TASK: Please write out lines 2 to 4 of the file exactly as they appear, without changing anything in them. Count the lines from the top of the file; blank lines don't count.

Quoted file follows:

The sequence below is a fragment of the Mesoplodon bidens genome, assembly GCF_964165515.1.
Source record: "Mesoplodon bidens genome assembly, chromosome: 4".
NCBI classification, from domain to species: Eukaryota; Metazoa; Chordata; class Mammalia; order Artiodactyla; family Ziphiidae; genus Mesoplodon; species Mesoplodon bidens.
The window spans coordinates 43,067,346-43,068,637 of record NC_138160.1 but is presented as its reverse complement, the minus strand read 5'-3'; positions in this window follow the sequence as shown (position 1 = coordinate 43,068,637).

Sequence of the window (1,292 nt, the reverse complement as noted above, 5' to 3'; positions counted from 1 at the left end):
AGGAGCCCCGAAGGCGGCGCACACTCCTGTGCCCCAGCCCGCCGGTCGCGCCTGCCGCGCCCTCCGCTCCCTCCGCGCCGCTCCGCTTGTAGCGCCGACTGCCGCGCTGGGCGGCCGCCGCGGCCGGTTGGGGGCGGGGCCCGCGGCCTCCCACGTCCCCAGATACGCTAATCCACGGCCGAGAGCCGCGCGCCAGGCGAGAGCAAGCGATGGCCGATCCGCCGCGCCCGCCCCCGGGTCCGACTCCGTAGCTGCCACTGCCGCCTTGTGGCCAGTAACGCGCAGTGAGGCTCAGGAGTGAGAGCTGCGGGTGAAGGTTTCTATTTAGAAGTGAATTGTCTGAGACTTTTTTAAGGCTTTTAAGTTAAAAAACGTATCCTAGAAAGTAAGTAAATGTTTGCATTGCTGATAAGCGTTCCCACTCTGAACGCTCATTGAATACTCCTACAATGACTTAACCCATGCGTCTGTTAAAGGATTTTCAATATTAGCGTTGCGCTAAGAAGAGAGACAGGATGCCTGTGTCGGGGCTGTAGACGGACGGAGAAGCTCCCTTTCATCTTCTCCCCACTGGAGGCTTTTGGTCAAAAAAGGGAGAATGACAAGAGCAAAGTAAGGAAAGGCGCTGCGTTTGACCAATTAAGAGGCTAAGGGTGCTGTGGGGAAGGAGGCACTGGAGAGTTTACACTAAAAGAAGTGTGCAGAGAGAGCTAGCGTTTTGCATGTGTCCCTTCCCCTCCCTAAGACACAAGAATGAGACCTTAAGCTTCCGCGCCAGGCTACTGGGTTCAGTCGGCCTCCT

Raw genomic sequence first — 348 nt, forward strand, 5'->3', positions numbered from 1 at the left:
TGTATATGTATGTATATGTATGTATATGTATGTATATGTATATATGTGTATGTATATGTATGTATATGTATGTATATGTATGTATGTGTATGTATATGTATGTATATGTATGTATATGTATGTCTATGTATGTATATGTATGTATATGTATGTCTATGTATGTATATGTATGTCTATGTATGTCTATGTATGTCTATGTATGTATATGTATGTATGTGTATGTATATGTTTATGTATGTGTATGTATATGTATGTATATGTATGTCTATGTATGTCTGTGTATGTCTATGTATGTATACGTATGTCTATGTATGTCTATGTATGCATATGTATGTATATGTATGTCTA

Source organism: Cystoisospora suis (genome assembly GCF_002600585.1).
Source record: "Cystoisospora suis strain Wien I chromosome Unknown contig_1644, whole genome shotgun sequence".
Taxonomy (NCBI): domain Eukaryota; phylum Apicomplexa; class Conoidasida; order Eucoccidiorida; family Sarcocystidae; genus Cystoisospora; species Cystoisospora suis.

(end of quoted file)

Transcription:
Source record: "Mesoplodon bidens genome assembly, chromosome: 4".
NCBI classification, from domain to species: Eukaryota; Metazoa; Chordata; class Mammalia; order Artiodactyla; family Ziphiidae; genus Mesoplodon; species Mesoplodon bidens.
The window spans coordinates 43,067,346-43,068,637 of record NC_138160.1 but is presented as its reverse complement, the minus strand read 5'-3'; positions in this window follow the sequence as shown (position 1 = coordinate 43,068,637).